do. Let’s go look for it ourselves. We’ll have adventures on the way,
most likely, and it will be great sport.

ALICE--All right, let’s. Shall we start now?

FRANK--Sure. Shall I go this way and you that, like Red Riding Hood and
the wolf, or shall we go together?

ALICE--Oh, together. I’d be afraid to go alone, I’m sure. Hark! What
was that? (_A little tinkle is heard._)

FRANK--Sounded like a very little bit of a bell.

ALICE--Listen, and see if it comes again. (_The tinkle grows louder,
and the fairy trips lightly on stage._)


FAIRY--I’m the Fairy Tinkle Bell, of Everywhere. I heard two little
children wishing for a new land, and I’ve come to show them the way.

ALICE--Oh goody, goody. Won’t I have to mind there?


FRANK--And are things different than they are here?

FAIRY--Yes, indeed.

ALICE--Then we’ll go. Take us now, good Fairy, do.

FRANK--How far is it?

FAIRY--So far that you never could find the way alone, but I can take
you there in one moment. You have only to do as I say.

BOTH CHILDREN--Oh, we will, we will.

FAIRY--Then take hold of hands, close your eyes, and go round three
times, saying “Topsy Turvy” three times, slowly. Then say “Here we are”
and open your eyes. That is all.

(_Children do so. Fairy waves wand, and curtain rises as she flits out.
Children open eyes._)

FRANK--(_who is facing audience_) What next? Why, where is she?

ALICE--Why, why, everything is different. It’s not the same place at
all. Where are we?

(_Knarf and Ecila run in._)

KNARF--You’re in Topsy Turvy land, of course.

ECILA--Isn’t that where you wanted to be?

DERF--(_running in_) ’Cause you’re here, whether you want to be or not.

FRANK--So I see. Well, perhaps it is where we wanted to be. At any
rate, Fairy Tinkle Bell brought us here, when we were trying to find a
place in the geography.

ECILA--I never heard of that place.

FRANK--I never named any place. How do you know you never heard of it?

ECILA--Why, yes you did, too. You told the country you were journeying
in, to find some town. I heard you.

FRANK--I did not.

KNARF--Yes, you did. You said you were looking there for this place you

ALICE--Oh, in the geography. A geography isn’t a place. It’s a book
about places.

DERF--What’s a book?

FRANK--A book? Gee! Don’t you have books here?

ECILA--His name isn’t Gee. It’s Derf.

ALICE--That’s a queer name. What’s yours?

ECILA--It’s Ecila. What’s yours?

ALICE--Mine is Alice. And what’s his name? (_looks toward Knarf._)

ECILA--It’s Knarf.

FRANK--Oh, Frank. Same as mine.

KNARF--No, not same as yours. It’s not Frank at all. It’s Knarf.

FRANK--How do you spell it?

KNARF--Spell it? I don’t know what you mean.

FRANK--Well, write it. Here. (_Takes small pad of paper and pencil from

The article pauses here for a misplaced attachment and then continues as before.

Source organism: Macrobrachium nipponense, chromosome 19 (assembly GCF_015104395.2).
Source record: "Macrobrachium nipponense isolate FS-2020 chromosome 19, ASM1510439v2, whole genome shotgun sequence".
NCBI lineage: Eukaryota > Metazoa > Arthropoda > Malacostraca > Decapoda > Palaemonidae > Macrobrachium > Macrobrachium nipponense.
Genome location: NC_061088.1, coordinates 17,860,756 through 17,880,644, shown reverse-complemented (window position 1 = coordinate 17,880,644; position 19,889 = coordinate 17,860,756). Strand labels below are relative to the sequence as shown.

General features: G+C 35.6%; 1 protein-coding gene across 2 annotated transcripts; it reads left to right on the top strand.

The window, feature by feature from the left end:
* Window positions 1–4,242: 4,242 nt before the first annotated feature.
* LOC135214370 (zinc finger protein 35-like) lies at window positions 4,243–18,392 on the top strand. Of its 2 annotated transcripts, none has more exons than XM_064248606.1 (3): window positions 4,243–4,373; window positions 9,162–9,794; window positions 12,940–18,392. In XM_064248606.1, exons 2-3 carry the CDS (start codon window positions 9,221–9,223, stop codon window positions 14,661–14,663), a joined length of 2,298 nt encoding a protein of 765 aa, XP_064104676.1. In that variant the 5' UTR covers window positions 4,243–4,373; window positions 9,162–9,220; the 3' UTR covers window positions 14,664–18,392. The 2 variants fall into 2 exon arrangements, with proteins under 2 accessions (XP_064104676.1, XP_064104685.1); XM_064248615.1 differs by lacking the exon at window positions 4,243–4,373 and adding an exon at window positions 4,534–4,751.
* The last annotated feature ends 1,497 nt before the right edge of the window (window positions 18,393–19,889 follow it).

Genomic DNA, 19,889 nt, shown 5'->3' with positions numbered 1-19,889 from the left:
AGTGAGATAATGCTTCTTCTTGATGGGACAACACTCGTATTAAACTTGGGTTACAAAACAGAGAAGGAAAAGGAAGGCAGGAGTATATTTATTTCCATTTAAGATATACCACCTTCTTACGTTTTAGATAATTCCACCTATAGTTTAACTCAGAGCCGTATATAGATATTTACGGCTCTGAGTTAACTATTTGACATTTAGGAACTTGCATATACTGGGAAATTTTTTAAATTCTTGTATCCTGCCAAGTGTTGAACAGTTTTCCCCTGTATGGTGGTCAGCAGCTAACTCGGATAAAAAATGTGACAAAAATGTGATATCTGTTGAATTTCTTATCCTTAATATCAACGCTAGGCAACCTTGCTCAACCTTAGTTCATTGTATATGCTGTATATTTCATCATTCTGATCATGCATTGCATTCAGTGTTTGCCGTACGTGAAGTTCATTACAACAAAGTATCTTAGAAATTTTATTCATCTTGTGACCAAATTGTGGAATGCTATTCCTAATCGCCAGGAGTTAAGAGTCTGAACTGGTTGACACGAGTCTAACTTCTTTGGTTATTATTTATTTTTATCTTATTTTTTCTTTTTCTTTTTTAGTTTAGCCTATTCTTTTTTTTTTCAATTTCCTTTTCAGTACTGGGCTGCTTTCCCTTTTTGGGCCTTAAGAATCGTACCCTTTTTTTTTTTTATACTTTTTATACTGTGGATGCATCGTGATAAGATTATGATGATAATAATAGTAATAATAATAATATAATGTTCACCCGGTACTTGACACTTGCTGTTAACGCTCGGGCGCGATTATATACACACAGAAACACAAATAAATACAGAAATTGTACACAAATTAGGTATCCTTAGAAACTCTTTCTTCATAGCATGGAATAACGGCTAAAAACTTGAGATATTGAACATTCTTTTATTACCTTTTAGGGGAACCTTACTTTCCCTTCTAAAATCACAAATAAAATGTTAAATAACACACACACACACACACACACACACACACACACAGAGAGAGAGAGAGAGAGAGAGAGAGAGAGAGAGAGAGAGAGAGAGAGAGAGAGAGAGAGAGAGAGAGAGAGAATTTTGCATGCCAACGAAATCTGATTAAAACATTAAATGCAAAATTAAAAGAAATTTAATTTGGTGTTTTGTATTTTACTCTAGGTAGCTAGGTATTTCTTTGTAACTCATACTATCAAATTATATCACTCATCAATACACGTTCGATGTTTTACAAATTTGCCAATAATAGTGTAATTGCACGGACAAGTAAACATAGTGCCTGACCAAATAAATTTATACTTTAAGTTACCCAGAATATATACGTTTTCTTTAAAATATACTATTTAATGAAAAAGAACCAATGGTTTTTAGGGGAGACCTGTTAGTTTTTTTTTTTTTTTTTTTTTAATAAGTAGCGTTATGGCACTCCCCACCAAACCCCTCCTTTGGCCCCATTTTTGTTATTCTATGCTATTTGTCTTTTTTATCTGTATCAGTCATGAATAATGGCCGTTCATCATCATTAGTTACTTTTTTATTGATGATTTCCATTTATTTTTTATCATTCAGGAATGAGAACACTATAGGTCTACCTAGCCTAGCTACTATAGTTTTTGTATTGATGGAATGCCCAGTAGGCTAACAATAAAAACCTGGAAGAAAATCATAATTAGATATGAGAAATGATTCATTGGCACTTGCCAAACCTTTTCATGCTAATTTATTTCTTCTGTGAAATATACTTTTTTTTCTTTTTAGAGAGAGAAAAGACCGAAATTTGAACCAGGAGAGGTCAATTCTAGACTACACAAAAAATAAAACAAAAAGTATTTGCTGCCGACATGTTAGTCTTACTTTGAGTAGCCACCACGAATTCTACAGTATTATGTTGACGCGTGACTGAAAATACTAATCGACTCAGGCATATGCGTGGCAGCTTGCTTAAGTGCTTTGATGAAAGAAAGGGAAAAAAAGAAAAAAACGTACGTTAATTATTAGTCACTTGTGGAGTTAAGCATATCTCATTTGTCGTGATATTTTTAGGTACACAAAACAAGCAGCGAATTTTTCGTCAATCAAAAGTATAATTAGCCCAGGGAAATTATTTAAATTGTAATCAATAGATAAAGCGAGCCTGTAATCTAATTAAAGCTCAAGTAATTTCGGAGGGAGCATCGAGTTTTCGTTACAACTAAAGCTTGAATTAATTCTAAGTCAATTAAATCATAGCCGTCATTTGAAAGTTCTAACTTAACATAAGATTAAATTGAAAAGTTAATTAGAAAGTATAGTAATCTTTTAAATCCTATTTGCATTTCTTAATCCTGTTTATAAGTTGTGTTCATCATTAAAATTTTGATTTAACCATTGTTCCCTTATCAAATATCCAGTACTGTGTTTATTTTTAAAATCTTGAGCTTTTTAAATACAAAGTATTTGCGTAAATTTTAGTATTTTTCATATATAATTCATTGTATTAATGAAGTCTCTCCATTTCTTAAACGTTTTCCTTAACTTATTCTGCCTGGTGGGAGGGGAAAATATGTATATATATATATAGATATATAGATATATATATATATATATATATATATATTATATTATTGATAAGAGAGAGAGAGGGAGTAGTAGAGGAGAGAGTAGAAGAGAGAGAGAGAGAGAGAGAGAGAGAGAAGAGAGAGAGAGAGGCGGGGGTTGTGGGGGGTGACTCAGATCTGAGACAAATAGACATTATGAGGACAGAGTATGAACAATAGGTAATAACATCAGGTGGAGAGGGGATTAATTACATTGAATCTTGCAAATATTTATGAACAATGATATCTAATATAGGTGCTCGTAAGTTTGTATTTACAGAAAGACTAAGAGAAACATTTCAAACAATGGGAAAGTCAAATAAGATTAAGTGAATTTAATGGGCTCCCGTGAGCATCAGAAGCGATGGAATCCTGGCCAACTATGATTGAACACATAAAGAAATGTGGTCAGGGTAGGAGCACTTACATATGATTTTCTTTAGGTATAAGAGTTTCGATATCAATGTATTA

KNARF--(_taking them_) What are they for.

FRANK--To write with, of course. This way. (_Takes them, and writes._)
See. F--R--A--N--K. That’s Frank. That’s my name. Write yours.

KNARF--I can’t. I never heard of such a thing. Is Frank the name of
that thing now? And haven’t you any name left, at all?

FRANK--Well, of all the silly questions. Of course it’s my name just
the same. The name of that thing is paper. And if I spell it backward,
it’s Knarf, just like yours. I’ve done it for fun, lots of times.

ECILA--(_to Alice_) Can you separate yourself from your name, that way?

ALICE--Can I write it, you mean? Why, yes. (_does so._) See!
A--L--I--C--E, spells Alice.

ECILA--Could you do mine?

ALICE--Why, I guess so. Say it again.

ECILA--It’s Ecila.

ALICE--It ought to be E--S--I--L--A. Why, if I spell it with a C
instead of an S, it will be Alice backward. Guess this is Topsy Turvy
Land all right. What’s your name? (_to Derf._)

ECILA--It’s Derf. Do his on the white thing.

ALICE--(_writing_) D--E--R--F. Why, that’s Fred, backward. That’s my
little brother’s name.

ECILA--Yes, and that’s my little brother.

FRANK--Little brother! He’s a heap bigger than you are.

KNARF--No such thing. It will be a long time before he grows to my
size. He’s only three.

FRANK--Three. Three what, I wonder? He’s taller than my father.

ECILA--Your father must look funny. (_to Alice_) How old are you? I’m

ALICE--Why, so am I, but I’m not nearly so tall. And Frank is twelve.

ECILA--So is Knarf. But he’s bigger than I am, and your brother is
smaller than you.

FRANK--Well, either I’m dippy, or you are. You say everything topsy

KNARF--Of course. This is Topsy Turvy Land. How big is your little
brother? As small as Derf?

FRANK--He’s three, and about so tall. (_measures._)

ECILA--So when you say small, or little, you mean big. And your father?
He’s not as little as Derf, you say. How little is he?

DERF--My Daddy’s big, real big. Big as that. (_measures._)

ALICE--He must be tiny. I’d like to see him.